101
101

PROPERTY FROM THE COLLECTION OF JOHN M. SEABROOK

A set of eight George III mahogany dining chairs
circa 1780
Estimate
6,0008,000
JUMP TO LOT
101

PROPERTY FROM THE COLLECTION OF JOHN M. SEABROOK

A set of eight George III mahogany dining chairs
circa 1780
Estimate
6,0008,000
JUMP TO LOT

Details & Cataloguing

A Celebration of the English Country House

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New York

A set of eight George III mahogany dining chairs
circa 1780
comprising two armchairs and six side chairs, each armchair with an arched cresting rail centered by a bunch of wheat stalks flanked by pendant husks above a pierced waisted sheaf splat and flanked by serpentine armrests on cabriole supports centering a drop-in seat and raised on molded square legs joined by stretchers.  The armchairs stamped I and II respectively to the back seat rail, each side chair stamped with Roman numerals I, II, III, IIII, V and VI respectively to the back seat rail.
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Catalogue Note

The backrest to the present set of chairs is almost identical to the backrest of a chair at Arundel Castle, Sussex, illustrated in Ralph Edwards and Percy Macquoid, The Dictionary of English Furniture, London: Country Life Limited, 1954, vol. I, p. 293, fig. 213.  The chair at Arundel Castle is centered by an oval patera to the cresting rail as opposed to a wheat sheaf, and appears to have more pendant husks to the cresting rail than those on the present chairs.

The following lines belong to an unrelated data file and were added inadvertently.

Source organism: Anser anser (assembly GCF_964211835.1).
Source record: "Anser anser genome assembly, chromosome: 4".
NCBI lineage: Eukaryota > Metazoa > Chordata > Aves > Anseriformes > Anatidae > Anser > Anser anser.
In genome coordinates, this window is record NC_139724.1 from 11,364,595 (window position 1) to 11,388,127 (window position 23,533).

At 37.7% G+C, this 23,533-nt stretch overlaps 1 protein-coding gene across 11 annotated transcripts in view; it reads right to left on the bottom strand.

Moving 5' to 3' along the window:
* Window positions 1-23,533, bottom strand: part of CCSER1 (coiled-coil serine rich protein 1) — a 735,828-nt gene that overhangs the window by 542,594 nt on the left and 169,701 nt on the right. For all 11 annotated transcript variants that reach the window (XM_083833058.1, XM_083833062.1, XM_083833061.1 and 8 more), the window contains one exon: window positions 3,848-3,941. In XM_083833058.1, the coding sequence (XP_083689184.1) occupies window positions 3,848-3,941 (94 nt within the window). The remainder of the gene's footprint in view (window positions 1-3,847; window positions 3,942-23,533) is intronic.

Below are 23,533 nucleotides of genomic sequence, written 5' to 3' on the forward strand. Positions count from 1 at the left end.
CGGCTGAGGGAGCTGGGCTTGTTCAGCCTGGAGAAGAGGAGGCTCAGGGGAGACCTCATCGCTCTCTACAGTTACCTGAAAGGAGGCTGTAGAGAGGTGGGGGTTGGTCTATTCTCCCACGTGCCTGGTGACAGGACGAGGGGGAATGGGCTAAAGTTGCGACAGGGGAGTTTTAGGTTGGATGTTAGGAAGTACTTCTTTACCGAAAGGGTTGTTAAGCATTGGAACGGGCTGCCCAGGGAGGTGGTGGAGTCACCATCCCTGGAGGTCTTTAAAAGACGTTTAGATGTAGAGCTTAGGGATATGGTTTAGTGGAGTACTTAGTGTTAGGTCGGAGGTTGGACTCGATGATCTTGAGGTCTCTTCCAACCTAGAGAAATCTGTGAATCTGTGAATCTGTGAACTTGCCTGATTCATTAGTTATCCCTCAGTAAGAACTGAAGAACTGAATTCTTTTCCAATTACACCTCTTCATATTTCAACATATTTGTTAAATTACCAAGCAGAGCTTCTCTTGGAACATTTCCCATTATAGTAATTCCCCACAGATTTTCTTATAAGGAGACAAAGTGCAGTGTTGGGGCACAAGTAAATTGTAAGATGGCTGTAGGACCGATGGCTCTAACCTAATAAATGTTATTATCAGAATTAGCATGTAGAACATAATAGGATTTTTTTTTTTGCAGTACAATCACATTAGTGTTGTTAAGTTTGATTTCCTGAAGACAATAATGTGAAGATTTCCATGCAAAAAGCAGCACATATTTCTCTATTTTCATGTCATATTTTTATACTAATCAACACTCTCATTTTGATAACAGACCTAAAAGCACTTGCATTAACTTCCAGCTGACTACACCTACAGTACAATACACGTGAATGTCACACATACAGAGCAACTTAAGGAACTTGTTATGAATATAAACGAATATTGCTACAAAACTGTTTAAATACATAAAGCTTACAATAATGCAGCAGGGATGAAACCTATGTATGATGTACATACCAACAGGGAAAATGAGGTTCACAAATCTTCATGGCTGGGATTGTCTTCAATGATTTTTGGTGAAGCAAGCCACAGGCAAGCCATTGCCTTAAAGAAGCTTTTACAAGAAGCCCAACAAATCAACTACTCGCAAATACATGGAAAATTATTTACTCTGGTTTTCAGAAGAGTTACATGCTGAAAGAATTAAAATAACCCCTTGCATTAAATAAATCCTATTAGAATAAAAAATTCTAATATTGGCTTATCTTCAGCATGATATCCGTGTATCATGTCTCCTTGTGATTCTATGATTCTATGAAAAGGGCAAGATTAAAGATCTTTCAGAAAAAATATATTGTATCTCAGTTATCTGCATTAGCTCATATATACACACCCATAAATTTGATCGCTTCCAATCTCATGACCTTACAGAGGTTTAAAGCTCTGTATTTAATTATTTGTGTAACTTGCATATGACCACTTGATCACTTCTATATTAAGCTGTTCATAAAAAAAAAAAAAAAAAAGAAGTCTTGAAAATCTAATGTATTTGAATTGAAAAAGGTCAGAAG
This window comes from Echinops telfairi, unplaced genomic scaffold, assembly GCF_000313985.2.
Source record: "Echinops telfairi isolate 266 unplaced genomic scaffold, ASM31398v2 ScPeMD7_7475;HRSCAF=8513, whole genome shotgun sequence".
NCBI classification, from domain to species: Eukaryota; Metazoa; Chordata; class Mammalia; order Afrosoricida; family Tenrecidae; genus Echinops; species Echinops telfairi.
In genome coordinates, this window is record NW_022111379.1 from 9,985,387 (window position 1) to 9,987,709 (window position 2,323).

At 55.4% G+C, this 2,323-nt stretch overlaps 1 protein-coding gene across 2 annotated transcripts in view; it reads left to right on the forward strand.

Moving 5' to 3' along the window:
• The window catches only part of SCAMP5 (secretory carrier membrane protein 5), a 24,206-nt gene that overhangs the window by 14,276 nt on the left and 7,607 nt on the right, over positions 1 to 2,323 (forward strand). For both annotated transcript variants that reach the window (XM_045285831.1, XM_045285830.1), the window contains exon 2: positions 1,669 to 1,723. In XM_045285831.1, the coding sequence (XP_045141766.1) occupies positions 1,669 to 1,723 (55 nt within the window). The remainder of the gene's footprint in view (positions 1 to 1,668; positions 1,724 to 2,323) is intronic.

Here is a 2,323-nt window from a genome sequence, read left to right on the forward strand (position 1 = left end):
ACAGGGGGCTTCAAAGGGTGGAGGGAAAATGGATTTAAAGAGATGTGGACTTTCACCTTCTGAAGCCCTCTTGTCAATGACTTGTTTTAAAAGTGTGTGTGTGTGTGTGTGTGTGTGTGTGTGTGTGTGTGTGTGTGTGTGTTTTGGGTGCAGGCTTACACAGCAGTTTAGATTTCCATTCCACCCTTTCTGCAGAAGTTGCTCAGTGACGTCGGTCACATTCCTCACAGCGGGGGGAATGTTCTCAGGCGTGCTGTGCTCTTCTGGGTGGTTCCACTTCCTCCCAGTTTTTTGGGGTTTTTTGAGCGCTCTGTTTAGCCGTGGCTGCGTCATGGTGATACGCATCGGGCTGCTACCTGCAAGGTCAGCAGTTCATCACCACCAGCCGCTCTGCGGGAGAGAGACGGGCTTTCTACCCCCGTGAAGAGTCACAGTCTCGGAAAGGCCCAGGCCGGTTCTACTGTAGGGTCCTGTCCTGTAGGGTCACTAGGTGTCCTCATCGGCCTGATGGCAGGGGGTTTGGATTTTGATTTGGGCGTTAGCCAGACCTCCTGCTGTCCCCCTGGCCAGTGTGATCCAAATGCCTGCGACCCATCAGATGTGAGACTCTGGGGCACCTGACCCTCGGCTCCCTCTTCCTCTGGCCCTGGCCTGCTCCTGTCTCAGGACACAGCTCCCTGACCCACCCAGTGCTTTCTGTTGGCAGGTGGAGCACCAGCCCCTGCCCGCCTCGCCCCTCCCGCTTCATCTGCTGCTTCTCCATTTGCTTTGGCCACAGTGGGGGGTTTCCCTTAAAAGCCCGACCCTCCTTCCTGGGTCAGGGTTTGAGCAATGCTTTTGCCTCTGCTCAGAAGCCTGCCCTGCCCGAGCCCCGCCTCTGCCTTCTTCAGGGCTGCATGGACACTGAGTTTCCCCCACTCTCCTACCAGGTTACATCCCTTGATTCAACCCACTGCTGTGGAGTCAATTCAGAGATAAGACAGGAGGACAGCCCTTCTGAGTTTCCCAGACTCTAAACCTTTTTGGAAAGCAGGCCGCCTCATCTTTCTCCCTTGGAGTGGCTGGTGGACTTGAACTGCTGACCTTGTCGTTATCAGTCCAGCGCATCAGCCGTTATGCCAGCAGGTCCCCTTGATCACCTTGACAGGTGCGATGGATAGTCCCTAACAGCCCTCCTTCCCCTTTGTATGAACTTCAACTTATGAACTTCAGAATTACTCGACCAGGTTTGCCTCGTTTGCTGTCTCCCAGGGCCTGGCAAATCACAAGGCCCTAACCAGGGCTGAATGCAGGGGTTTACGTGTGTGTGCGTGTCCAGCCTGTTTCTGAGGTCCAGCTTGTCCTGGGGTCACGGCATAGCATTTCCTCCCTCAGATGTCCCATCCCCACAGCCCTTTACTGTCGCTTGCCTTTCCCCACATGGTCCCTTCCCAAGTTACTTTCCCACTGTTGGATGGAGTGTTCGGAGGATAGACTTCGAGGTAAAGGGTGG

A main feature of the Arundel Castle chair and the present chairs is the use of a pair of pierced scrolls to the base of the splat, a design for which can be found in Thomas Malton's 'Complete Treatise on Perspective', 1775, plate XXXIV. Fig. 131.  Furthermore, the present chair has similarly shaped piercings as the Malton design.  See Elizabeth White, Pictorial Dictionary of British 18th Century Furniture Design, The Printed Sources, Woodbridge: Antique Collectors' Club Ltd., p. 85.

Another design source for the backrest of the chairs is from the Gillows firm, found in the sketch books of 1779, and illustrated in Susan Stuart, Gillows of Lancaster and London, 1730-1840, Woodbridge: Antique Collectors' Club Ltd., vol. I, p. 153, plate. 101.  Stuart's research indicates that over four-hundred 'fan back' chairs were made between 1783-87, the vast majority of which had arched cresting rails, and 'were made in the common way, middle way, and the best manner.  For customers who could afford the best type the carving might include backs moulded and the balusters carved with wheat-ear and a ribbon'. (Stuart, op.cit. p. 153.)

It is interesting to note that Gillows firm is recorded as working at Arundel Castle.

A Celebration of the English Country House

|
New York